New Jersey Lawmakers Debate New Casino Referendum

A referendum to go before New Jersey voters to expand casino gambling seems likely for November, but exactly where those casinos would be located is being contested hotly in the state legislature. The main candidates are Jersey City, the Meadowlands and Newark. Jersey City Mayor Steve Fulop (l.) says his city is closest to the action.

The New Jersey Meadowlands, Jersey City and Newark are all being considered for an expansion of New Jersey casinos beyond Atlantic City.

But with lawmakers hoping to get a referendum on the expansion before voters in November, it’s now time to make a choice of which site and advocates of all three—as well as other proposed sites—are making their case to colleagues.

Jersey City and the Meadowlands are the frontrunners.

“There’s only one place that every major casino operator in the country already has come to check out, and that’s Jersey City,” Jersey City Mayor Steve Fulop told “It’s not rocket science. We’re closest to Manhattan. A casino here would be the highest-grossing in North America, bigger than any Las Vegas casino.”

However, proponents of a Meadowlands casino are just as adamant since any casino project would be connected to the Meadowlands Sports Complex. The complex already has MetLife Stadium and the Izod Center as well as the American Dream Mall and could also develop a convention center.

Locations in Essex, Monmouth and Sussex counties are also being discussed.

The proposed referendum would seek to end Atlantic City’s monopoly in the state on casinos, but would also ensure that revenue from any new casinos would be used to help redevelop the city as a full-fledged resort less dependent on casinos.

But less clear in the referendum are details such as how many casino licenses would be issued, the exact geography of new casino zones and how locations would be picked. A tax rate for new casinos is also under discussion, with most proposal asking for a significantly higher rate than in Atlantic City.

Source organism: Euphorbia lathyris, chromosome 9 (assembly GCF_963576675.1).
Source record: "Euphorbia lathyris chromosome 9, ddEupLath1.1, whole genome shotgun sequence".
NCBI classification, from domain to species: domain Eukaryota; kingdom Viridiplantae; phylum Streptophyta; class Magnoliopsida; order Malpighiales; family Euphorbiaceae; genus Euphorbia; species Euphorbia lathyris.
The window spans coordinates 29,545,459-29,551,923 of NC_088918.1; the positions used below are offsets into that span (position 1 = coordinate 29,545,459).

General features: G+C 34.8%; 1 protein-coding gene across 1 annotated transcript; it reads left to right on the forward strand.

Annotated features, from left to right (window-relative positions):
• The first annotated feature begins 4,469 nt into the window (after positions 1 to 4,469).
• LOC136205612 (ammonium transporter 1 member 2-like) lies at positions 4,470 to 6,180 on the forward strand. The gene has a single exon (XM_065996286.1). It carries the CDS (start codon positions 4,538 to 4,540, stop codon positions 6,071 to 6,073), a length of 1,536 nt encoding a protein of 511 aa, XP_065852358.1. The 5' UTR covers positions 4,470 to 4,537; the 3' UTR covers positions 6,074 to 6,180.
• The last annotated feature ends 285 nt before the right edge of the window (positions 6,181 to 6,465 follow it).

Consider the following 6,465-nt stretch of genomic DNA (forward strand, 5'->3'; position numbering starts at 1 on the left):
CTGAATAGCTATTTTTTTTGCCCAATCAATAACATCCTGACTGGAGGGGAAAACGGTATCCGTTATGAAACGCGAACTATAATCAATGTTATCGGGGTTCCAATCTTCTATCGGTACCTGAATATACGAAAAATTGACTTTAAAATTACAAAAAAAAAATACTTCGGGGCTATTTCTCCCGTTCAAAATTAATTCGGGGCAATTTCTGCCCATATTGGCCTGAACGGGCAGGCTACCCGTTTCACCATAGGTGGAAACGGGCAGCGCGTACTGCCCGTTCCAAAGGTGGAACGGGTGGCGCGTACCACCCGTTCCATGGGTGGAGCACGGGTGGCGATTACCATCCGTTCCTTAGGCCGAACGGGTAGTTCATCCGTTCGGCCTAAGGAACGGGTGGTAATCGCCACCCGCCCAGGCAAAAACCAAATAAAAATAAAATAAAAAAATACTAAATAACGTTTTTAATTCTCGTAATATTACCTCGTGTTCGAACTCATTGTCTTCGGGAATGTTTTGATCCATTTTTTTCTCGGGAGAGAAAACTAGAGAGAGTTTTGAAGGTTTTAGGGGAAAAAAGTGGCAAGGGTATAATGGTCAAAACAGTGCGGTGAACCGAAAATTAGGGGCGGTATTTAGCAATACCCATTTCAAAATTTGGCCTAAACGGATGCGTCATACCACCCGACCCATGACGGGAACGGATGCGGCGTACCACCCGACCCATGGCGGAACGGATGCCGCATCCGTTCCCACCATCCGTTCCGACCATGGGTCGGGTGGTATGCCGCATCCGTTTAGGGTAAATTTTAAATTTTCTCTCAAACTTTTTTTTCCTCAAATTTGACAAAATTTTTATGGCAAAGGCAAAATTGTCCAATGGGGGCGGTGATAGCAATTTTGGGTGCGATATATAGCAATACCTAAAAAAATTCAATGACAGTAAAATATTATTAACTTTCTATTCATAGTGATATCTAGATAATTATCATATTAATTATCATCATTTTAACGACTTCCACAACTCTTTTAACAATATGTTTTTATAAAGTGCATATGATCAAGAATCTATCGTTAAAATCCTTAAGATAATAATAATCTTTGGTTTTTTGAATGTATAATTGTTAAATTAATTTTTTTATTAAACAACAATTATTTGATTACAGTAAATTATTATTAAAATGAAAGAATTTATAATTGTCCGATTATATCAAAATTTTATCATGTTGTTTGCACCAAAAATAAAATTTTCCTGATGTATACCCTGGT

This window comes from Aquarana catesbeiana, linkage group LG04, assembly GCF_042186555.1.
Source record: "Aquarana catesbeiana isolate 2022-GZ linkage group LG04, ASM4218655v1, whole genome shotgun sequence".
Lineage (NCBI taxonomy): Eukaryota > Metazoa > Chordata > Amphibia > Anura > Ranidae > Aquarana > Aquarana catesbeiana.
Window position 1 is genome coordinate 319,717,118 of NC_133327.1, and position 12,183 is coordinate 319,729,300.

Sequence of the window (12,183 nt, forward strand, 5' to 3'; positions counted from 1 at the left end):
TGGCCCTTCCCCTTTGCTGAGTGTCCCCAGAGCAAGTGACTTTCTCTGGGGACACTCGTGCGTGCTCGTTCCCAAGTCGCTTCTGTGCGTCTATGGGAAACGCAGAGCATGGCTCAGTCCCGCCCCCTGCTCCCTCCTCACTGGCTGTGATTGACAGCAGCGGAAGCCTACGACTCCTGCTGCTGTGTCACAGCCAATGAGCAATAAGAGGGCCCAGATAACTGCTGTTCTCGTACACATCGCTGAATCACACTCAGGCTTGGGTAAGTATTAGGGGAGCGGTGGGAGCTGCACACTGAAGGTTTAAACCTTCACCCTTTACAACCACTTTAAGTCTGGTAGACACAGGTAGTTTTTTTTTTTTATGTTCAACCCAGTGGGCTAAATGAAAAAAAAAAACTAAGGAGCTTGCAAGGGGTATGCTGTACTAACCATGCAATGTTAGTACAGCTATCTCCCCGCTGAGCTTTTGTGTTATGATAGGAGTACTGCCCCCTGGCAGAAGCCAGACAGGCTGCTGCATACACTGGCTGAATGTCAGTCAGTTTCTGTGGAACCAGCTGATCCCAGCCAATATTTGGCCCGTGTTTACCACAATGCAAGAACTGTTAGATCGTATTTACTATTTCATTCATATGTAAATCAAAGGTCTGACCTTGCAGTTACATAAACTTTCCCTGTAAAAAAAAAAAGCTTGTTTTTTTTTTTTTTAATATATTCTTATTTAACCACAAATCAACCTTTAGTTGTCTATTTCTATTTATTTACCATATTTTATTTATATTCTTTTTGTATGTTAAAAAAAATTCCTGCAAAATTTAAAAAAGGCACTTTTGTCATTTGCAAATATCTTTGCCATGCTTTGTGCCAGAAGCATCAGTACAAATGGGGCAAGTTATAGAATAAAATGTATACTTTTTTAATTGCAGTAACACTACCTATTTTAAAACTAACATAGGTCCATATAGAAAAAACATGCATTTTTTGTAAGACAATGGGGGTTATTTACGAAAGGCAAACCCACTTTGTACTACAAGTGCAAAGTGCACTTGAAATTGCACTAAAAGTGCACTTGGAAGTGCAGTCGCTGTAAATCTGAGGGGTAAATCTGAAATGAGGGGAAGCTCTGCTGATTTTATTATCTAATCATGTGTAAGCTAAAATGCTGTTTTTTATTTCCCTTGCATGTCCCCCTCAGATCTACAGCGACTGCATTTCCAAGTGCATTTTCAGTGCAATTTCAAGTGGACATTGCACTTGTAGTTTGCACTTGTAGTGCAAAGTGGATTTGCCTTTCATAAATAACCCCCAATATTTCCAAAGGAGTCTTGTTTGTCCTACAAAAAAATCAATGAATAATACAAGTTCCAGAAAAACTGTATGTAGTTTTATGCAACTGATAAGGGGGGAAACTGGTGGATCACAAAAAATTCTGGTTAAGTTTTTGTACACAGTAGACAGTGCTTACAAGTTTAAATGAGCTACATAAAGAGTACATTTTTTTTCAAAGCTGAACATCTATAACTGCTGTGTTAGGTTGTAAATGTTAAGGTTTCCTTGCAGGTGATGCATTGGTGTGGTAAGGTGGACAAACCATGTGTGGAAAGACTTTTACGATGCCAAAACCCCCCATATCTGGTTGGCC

State Sen. Raymond Lesniak—a major proponent of expanding casinos in the state—told the website that the likely winner will be the site that can deliver the most bang for the buck.

“Most jobs created, most revenue generated, most investment made,” Lesniak said.

That attitude bodes well for a Jersey City site, which has already seen a $4.6 billion multiuse casino project proposed this summer by real estate investor Paul Fireman would include not only a casino but also a convention center, 95-story hotel, and a motor-sports stadium, among other attractions.

So far, potential developers do not seem put off by the chance of a higher tax rate for a northern New Jersey casino.

New York’s proposed tax rate for three approved upstate casinos is about 40 percent for slot-machine revenues and 10 percent for table games. Atlantic City casinos pay just 8 percent on their gross gaming revenues as well as a redevelopment tax.

But the provisions calling for some revenue to go to Atlantic City Development could see a northern New Jersey casino paying a higher rate than Atlantic City casinos.

Advocates for new casinos, however, have expressed a willingness to pay a higher tax rate considering the revenue potential for a casino located close to New York City.

Talks on the referendum feature consideration of sites in Bergen, Essex, Morris, Sussex, Monmouth and Hudson counties on a list of potential locations, officials said.